Archive for Language and advertising

Home party

Recently, Tong Wang's husband told her that he would not be home for dinner because he was going out with friends to this place:

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Tangut beer

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Q-TAXI

From a correspondent in Taiwan:

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Diacriticless Vietnamese on a sign in San Francisco

Charles Belov sent in this photograph of a sign posted on the Pho 2000 restaurant on Larkin Street in San Francisco:

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Biscriptal ad in the Hong Kong subway

Jenny Chu spotted this ad from a campaign for Nescafe currently being shown in the Hong Kong MTR:

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Stylistic preferences in English and Chinese

This is from an ad for a new apartment building in University City next to Penn:

Wèi nín xià gè rénshēng jiēduàn ér zuò de gōngyù

为您下个人生阶段而作的公寓

"Apartments made for the next stage of your (honorific) life"

Here's the English version from the same website:

Apartments for the next phase in life

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Sorrbucks

Paul Midler submits this one from South China:

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Darlie toothpaste

When I was teaching in Taiwan in 1970-72, there was a well-known brand of toothpaste called Hēirén yágāo 黑人牙膏 ("Darkie Tooth Paste").  Not only was the name strange, the packaging featured an image of what looked for all the world like Al Jolson in one of his blackface performances.  Naturally, I was scandalized by this, but when I asked my Taiwanese friends about it, they didn't see anything wrong with the name and said that it made sense from an advertising standpoint because the man had gleaming white teeth and the blackness of his skin made them seem all the brighter.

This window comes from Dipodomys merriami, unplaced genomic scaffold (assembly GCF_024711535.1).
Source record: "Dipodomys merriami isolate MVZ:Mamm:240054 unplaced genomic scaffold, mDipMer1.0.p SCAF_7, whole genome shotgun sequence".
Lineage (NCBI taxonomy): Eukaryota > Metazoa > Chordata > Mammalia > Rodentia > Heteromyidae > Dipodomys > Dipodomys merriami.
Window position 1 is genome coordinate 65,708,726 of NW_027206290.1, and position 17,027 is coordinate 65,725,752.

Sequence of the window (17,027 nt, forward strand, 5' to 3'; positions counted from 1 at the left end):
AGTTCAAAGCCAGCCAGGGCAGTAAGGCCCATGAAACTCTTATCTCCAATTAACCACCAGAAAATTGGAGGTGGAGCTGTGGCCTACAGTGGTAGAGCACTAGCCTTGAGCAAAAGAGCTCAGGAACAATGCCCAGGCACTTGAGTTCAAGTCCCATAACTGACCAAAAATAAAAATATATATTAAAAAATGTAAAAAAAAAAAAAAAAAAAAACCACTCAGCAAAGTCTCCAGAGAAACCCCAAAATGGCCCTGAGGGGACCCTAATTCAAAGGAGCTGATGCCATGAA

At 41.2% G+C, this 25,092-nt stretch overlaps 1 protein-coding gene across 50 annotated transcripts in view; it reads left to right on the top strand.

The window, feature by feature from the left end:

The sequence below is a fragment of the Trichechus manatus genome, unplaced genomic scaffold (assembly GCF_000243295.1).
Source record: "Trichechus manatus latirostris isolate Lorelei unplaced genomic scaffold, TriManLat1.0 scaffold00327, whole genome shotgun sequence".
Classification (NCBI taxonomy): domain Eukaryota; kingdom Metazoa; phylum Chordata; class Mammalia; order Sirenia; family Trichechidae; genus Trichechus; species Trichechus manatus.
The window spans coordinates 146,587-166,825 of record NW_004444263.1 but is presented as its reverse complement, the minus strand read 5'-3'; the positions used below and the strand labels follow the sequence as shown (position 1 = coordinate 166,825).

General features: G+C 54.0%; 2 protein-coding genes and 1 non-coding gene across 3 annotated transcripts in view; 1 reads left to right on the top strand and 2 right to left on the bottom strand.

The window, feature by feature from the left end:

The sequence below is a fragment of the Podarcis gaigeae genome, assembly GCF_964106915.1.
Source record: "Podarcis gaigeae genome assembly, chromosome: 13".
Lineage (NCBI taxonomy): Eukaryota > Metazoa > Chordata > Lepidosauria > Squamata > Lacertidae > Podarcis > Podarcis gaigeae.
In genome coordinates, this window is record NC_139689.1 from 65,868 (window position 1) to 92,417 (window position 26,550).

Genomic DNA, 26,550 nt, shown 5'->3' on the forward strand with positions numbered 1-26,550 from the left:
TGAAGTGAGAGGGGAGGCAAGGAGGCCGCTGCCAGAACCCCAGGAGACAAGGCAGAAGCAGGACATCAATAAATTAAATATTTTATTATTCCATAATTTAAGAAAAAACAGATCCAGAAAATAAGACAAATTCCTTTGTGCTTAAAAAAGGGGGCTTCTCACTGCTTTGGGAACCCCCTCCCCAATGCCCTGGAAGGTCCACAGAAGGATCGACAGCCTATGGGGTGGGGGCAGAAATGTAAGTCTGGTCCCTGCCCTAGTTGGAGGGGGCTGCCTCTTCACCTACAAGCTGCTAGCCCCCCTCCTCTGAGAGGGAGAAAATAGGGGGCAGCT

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Winnie meets Oreo

This just in from Mark Metcalf in Beijing:

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Fake Ritz and phony Oreo

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Sexist tech ad

The news about sexism in China's high tech industry is out and it's all over the internet:

The most damning account of all comes in Lijia Zhang's "Chinese Tech Companies’ Dirty Secret" (New York Times Opinion, 4/23/18), which includes a video presentation.  At 1:34, there's a job ad from the Chinese tech company Meituan which is so disgusting that I've purposely put the screenshots on the second page.  (What follows in the video is even more repulsive.)  I didn't want to pass up the Meituan ad altogether, however, because it does have an interesting linguistic hook.

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"Subway" in Chinese

Jeff DeMarco saw this sign in Chengdu:

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German with pseudo-Vietnamese diacritics

Klaus Nuber spotted this poster of an ad in Germany with German text spruced up with Vietnamese diacritics:

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